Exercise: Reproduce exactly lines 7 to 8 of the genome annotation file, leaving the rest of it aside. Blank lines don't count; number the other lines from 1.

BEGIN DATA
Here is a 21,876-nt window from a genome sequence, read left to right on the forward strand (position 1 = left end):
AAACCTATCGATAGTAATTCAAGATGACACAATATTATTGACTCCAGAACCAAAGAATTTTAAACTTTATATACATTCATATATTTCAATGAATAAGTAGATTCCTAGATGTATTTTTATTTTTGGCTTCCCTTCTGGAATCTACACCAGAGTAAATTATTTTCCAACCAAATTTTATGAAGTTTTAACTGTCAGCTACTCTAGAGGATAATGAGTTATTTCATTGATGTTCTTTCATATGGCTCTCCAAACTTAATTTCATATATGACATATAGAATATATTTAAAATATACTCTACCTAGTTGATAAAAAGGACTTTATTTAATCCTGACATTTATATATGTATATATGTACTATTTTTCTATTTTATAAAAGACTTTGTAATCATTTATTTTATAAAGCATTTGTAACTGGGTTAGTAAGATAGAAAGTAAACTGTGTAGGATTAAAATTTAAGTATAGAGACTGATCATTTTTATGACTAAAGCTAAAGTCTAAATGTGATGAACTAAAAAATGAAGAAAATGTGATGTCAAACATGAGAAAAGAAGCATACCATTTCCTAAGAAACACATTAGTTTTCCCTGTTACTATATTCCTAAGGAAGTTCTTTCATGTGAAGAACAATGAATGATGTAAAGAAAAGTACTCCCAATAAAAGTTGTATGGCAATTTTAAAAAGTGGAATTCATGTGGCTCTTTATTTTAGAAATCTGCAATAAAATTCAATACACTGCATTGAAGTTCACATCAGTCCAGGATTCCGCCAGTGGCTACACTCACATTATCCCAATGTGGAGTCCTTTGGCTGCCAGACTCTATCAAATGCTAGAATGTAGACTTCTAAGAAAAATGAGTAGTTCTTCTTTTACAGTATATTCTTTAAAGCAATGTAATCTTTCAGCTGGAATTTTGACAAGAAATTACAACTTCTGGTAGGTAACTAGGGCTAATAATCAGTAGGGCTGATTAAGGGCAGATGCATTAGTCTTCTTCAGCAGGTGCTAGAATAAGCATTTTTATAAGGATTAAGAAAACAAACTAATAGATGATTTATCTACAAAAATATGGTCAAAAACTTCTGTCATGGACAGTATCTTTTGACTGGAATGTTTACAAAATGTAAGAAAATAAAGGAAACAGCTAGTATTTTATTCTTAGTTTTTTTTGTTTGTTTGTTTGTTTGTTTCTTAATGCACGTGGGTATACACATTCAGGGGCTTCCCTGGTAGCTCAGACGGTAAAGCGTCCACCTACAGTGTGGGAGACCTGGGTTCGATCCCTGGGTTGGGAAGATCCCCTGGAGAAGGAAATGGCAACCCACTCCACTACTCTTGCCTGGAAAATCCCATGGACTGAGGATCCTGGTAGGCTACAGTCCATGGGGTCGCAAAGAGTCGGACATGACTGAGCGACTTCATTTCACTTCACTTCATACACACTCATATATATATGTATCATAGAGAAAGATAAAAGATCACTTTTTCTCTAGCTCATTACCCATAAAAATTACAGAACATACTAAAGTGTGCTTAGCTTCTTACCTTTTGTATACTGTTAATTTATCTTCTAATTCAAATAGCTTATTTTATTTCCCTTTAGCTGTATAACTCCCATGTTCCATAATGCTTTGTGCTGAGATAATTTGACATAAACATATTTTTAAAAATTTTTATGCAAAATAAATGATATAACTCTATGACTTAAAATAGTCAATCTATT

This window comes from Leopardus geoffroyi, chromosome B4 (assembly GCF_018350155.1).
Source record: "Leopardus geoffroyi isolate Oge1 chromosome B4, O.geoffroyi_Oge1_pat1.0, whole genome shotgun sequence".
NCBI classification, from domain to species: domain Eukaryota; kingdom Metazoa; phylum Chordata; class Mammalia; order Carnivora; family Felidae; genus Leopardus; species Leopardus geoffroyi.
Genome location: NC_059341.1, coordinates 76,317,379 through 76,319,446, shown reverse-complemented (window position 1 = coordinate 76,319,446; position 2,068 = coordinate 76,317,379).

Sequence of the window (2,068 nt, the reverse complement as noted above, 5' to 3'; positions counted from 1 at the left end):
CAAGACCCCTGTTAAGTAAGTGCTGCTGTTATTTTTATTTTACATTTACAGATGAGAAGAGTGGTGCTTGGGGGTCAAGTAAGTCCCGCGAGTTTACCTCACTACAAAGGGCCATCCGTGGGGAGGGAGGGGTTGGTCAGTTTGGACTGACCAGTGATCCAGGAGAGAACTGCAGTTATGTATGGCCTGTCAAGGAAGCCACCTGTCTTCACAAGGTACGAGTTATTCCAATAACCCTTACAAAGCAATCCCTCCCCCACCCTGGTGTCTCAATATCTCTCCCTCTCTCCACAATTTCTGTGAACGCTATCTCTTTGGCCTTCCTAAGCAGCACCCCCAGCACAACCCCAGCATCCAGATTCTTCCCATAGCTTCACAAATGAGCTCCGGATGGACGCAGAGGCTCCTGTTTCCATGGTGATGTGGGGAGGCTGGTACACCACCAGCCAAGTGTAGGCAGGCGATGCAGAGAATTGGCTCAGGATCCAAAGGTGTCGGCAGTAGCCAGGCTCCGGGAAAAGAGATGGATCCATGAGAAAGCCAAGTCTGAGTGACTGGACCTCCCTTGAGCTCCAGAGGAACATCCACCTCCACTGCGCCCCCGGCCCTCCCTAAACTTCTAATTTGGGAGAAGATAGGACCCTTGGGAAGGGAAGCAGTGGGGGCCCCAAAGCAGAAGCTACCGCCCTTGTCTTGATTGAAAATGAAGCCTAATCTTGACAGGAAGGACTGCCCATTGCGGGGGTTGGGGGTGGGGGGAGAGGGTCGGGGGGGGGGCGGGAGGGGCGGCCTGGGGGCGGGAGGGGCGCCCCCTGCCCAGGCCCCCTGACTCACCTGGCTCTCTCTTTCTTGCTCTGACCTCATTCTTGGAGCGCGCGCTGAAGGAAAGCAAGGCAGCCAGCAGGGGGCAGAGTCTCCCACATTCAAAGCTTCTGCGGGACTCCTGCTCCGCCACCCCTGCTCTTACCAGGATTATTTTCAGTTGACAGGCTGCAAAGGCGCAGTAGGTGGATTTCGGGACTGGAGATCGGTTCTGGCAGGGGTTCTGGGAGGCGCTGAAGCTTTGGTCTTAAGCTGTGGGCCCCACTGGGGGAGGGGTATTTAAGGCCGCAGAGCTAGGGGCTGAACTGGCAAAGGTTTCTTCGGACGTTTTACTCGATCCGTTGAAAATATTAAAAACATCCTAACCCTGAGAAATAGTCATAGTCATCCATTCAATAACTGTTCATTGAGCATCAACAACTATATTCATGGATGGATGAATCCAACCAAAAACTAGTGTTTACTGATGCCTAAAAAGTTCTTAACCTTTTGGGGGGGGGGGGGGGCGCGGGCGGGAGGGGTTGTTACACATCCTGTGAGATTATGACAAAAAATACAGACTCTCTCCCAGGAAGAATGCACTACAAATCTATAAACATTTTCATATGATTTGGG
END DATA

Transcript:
Sequence of the window (2,068 nt, the reverse complement as noted above, 5' to 3'; positions counted from 1 at the left end):
CAAGACCCCTGTTAAGTAAGTGCTGCTGTTATTTTTATTTTACATTTACAGATGAGAAGAGTGGTGCTTGGGGGTCAAGTAAGTCCCGCGAGTTTACCTCACTACAAAGGGCCATCCGTGGGGAGGGAGGGGTTGGTCAGTTTGGACTGACCAGTGATCCAGGAGAGAACTGCAGTTATGTATGGCCTGTCAAGGAAGCCACCTGTCTTCACAAGGTACGAGTTATTCCAATAACCCTTACAAAGCAATCCCTCCCCCACCCTGGTGTCTCAATATCTCTCCCTCTCTCCACAATTTCTGTGAACGCTATCTCTTTGGCCTTCCTAAGCAGCACCCCCAGCACAACCCCAGCATCCAGATTCTTCCCATAGCTTCACAAATGAGCTCCGGATGGACGCAGAGGCTCCTGTTTCCATGGTGATGTGGGGAGGCTGGTACACCACCAGCCAAGTGTAGGCAGGCGATGCAGAGAATTGGCTCAGGATCCAAAGGTGTCGGCAGTAGCCAGGCTCCGGGAAAAGAGATGGATCCATGAGAAAGCCAAGTCTGAGTGACTGGACCTCCCTTGAGCTCCAGAGGAACATCCACCTCCACTGCGCCCCCGGCCCTCCCTAAACTTCTAATTTGGGAGAAGATAGGACCCTTGGGAAGGGAAGCAGTGGGGGCCCCAAAGCAGAAGCTACCGCCCTTGTCTTGATTGAAAATGAAGCCTAATCTTGACAGGAAGGACTGCCCATTGCGGGGGTTGGGGGTGGGGGGAGAGGGTCGGGGGGGGGGCGGGAGGGGCGGCCTGGGGGCGGGAGGGGCGCCCCCTGCCCAGGCCCCCTGACTCACCTGGCTCTCTCTTTCTTGCTCTGACCTCATTCTTGGAGCGCGCGCTGAAGGAAAGCAAGGCAGCCAGCAGGGGGCAGAGTCTCCCACATTCAAAGCTTCTGCGGGACTCCTGCTCCGCCACCCCTGCTCTTACCAGGATTATTTTCAGTTGACAGGCTGCAAAGGCGCAGTAGGTGGATTTCGGGACTGGAGATCGGTTCTGGCAGGGGTTCTGGGAGGCGCTGAAGCTTTGGTCTTAAGCTGTGGGCCCCACTGGGGGAGGGGTATTTAAGGCCGCAGAGCTAGGGGCTGAACTGGCAAAGGTTTCTTCGGACGTTTTACTCGATCCGTTGAAAATATTAAAAACATCCTAACCCTGAGAAATAGTCATAGTCATCCATTCAATAACTGTTCATTGAGCATCAACAACTATATTCATGGATGGATGAATCCAACCAAAAACTAGTGTTTACTGATGCCTAAAAAGTTCTTAACCTTTTGGGGGGGGGGGGGGGCGCGGGCGGGAGGGGTTGTTACACATCCTGTGAGATTATGACAAAAAATACAGACTCTCTCCCAGGAAGAATGCACTACAAATCTATAAACATTTTCATATGATTTGGG